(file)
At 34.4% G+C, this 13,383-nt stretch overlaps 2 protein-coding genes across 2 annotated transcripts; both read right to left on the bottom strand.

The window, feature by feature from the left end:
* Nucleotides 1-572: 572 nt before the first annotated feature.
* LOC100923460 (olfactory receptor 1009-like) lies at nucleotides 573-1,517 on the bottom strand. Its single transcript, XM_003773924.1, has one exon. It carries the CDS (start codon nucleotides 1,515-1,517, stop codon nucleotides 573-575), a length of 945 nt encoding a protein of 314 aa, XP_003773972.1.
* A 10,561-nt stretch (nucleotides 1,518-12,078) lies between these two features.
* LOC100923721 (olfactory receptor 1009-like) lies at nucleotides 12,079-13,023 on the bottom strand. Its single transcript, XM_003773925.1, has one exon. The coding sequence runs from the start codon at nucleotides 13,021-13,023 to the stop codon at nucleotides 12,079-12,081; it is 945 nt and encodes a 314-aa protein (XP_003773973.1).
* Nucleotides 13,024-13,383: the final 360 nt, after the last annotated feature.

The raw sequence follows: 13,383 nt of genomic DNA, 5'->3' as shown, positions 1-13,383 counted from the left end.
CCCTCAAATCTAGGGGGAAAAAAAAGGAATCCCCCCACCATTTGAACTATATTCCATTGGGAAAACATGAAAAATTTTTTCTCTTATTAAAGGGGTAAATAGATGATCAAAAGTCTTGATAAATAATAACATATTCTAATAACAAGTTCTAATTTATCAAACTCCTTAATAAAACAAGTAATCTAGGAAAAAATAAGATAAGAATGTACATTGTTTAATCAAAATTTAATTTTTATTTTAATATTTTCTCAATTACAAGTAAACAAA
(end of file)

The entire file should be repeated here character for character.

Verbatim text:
At 34.4% G+C, this 13,383-nt stretch overlaps 2 protein-coding genes across 2 annotated transcripts; both read right to left on the bottom strand.

The window, feature by feature from the left end:
* Nucleotides 1-572: 572 nt before the first annotated feature.
* LOC100923460 (olfactory receptor 1009-like) lies at nucleotides 573-1,517 on the bottom strand. Its single transcript, XM_003773924.1, has one exon. It carries the CDS (start codon nucleotides 1,515-1,517, stop codon nucleotides 573-575), a length of 945 nt encoding a protein of 314 aa, XP_003773972.1.
* A 10,561-nt stretch (nucleotides 1,518-12,078) lies between these two features.
* LOC100923721 (olfactory receptor 1009-like) lies at nucleotides 12,079-13,023 on the bottom strand. Its single transcript, XM_003773925.1, has one exon. The coding sequence runs from the start codon at nucleotides 13,021-13,023 to the stop codon at nucleotides 12,079-12,081; it is 945 nt and encodes a 314-aa protein (XP_003773973.1).
* Nucleotides 13,024-13,383: the final 360 nt, after the last annotated feature.

The raw sequence follows: 13,383 nt of genomic DNA, 5'->3' as shown, positions 1-13,383 counted from the left end.
CCCTCAAATCTAGGGGGAAAAAAAAGGAATCCCCCCACCATTTGAACTATATTCCATTGGGAAAACATGAAAAATTTTTTCTCTTATTAAAGGGGTAAATAGATGATCAAAAGTCTTGATAAATAATAACATATTCTAATAACAAGTTCTAATTTATCAAACTCCTTAATAAAACAAGTAATCTAGGAAAAAATAAGATAAGAATGTACATTGTTTAATCAAAATTTAATTTTTATTTTAATATTTTCTCAATTACAAGTAAACAAA